When we arrived, I was mildly surprised to find the sangoma was a woman -- I'd figured in southern Africa's patriarchal society that position would be for a man only. Her round hut was cool and very dark on the inside. She sat on a mat beneath the one window whose bright sunlight reduced her to a silhouette. Through the guide's translation, she explained the involved process of how she was transformed from an ordinary domestic worker in South Africa to a Basuto sangoma. It'd involved an undiagnosable illness, dreams in which an uncle who was a sangoma explained her calling, and directions for her to follow to receive her training. After we heard her tale, we were encouraged to ask questions, which she answered through him. I was surprised how closely she said she worked with the staff of the modern clinic, referring villagers to them when their injuries were beyond her skill. I don't know why, but I'd expected an animosity or rivalry between the two schools of healing.
Afterwards, we went for a little Lesotho style medicine ourselves with a visit to a village shebeen, or tavern, where we'd sample local brew and food. The home brewery flew a yellow pennon, which is a way of informing villagers what type of beer it had for sale. There are three types of beer in Lesotho, represented by white, green or yellow flags. The white flag beer is made from grain, such as maize. The green flag beer is made from dagga -- the local marijuana. Some of my fellow travelers seemed disappointed that a green pennon wasn't flying that day! The yellow flag was for a fruit based beer, such as the pineapple beer, which we shared a huge jar of that afternoon. There was a definite sweet taste to it, I thought, though not much of a "carbonated," beer-like texture. It was a lot like a very sweet English cider.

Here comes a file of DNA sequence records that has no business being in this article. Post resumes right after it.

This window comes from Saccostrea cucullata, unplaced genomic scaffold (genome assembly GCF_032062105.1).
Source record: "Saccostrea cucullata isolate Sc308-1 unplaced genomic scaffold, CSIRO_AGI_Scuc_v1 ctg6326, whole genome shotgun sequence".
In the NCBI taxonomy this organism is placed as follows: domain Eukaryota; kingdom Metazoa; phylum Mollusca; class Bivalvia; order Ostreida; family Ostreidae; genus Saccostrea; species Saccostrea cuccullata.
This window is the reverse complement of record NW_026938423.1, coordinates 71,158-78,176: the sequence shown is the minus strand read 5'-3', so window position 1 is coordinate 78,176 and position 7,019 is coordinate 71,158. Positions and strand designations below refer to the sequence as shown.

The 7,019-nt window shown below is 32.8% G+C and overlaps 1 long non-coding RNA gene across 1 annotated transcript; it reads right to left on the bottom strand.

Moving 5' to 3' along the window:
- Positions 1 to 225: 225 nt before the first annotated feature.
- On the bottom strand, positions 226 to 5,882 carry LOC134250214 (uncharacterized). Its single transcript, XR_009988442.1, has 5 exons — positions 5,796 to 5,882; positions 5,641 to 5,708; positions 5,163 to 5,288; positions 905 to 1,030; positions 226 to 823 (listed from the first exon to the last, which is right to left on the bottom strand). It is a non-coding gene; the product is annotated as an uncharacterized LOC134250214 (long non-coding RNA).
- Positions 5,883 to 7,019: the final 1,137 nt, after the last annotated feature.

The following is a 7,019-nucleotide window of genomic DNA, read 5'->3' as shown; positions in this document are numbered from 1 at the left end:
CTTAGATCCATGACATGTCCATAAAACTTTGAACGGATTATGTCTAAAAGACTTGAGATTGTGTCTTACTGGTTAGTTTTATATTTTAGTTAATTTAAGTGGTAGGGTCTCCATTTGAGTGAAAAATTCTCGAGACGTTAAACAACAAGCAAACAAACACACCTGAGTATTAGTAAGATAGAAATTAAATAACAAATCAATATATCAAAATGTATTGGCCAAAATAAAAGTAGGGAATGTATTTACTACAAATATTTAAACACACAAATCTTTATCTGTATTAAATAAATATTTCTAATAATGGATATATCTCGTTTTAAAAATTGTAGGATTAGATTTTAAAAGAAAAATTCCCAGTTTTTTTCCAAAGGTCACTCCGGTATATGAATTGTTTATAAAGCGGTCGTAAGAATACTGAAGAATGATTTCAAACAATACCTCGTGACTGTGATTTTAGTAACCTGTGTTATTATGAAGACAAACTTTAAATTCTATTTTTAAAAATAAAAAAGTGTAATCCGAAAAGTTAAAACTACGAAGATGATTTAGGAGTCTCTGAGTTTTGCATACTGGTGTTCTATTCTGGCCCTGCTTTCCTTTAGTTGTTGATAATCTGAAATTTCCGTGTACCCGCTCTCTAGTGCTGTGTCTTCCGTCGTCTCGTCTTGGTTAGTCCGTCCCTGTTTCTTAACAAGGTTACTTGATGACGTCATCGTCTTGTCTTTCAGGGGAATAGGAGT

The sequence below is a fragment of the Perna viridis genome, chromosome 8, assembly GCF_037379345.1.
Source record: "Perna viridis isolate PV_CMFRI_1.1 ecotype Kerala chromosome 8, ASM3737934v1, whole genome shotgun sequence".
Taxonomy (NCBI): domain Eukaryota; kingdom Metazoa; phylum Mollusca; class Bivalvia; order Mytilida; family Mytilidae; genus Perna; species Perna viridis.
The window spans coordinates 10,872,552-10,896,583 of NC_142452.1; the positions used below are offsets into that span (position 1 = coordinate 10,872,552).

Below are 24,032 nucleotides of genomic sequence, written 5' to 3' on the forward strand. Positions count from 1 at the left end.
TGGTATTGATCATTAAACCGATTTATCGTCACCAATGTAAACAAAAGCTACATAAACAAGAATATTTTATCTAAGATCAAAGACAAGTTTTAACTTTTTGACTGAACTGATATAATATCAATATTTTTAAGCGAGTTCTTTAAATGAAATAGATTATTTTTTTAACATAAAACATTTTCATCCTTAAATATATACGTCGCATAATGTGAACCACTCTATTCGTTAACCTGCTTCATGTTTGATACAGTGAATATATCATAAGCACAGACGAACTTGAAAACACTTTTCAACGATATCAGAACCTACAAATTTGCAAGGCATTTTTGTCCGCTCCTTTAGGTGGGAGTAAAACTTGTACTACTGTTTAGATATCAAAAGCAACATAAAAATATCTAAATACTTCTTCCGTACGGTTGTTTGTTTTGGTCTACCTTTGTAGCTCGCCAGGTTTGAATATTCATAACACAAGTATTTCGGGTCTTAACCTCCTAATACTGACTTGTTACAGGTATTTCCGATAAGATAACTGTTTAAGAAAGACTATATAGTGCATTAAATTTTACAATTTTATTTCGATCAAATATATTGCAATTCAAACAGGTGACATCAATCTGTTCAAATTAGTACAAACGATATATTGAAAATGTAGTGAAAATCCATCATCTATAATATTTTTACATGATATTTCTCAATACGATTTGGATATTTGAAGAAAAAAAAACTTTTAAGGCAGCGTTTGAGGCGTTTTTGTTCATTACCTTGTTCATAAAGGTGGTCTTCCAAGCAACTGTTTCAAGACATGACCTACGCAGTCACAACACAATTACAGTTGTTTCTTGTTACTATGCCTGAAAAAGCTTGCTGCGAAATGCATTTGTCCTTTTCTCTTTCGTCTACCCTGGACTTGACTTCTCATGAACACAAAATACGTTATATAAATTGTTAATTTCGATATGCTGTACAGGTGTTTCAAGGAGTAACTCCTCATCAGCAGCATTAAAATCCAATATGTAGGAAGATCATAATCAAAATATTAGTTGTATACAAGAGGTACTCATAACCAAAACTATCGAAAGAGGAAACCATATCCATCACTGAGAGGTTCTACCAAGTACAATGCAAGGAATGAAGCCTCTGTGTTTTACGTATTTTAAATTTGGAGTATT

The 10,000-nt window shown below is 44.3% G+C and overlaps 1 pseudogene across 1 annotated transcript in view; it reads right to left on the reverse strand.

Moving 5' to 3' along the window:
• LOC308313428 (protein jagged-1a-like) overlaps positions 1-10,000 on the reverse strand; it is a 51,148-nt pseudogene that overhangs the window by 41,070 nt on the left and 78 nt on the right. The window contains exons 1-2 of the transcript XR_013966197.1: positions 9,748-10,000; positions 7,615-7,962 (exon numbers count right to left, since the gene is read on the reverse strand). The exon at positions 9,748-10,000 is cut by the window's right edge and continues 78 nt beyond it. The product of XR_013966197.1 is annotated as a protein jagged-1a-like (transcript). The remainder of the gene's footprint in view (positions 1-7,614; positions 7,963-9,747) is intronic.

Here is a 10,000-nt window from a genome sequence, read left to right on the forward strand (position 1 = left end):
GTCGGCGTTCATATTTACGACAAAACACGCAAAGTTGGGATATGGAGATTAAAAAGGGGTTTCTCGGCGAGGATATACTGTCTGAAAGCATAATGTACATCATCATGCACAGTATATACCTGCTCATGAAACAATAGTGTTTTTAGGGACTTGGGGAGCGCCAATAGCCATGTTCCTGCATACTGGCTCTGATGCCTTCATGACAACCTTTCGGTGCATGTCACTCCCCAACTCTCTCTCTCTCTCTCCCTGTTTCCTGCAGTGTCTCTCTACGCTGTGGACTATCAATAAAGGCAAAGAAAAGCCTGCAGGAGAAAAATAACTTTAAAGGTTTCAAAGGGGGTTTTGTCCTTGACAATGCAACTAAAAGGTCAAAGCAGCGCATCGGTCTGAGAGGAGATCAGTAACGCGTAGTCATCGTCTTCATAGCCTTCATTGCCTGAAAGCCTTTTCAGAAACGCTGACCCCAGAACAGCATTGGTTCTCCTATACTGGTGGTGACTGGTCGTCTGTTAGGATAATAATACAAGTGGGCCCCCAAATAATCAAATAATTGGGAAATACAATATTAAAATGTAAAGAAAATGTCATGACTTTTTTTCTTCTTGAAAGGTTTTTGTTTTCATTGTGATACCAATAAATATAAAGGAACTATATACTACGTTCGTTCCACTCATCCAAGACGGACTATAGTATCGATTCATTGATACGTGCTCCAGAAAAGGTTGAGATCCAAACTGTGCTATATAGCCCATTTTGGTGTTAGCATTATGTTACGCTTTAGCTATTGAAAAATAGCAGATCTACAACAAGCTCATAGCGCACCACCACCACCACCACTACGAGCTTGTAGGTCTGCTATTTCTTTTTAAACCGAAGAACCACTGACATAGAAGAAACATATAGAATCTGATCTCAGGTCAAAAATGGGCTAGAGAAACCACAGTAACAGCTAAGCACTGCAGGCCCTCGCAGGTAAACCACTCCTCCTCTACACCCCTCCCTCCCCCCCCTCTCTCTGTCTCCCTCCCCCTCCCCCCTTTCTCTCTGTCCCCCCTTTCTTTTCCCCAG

From there, it was time to make our way back to the border before it closed for the night. The people of Lesotho continued to wave and smile at us, bedecked in their mix of traditional or modern clothing. Most of the men wore hats of one style or the other -- some the traditional, conical "Basuto Hat" -- others modern knit caps that were pulled up to give them a peak. Many wore rubber boots, or "Wellingtons," as the British refer to them. I guess they are practical apparel when most roads or tracks cross streams via fords rather than bridges. When we approached the border post, the sun slanting in from the west struck the Drakensberg Mountains into a blaze of color. We stopped to admire the view, then continued on, leaving the mountain kingdom of Lesotho -- and its charming people -- behind us.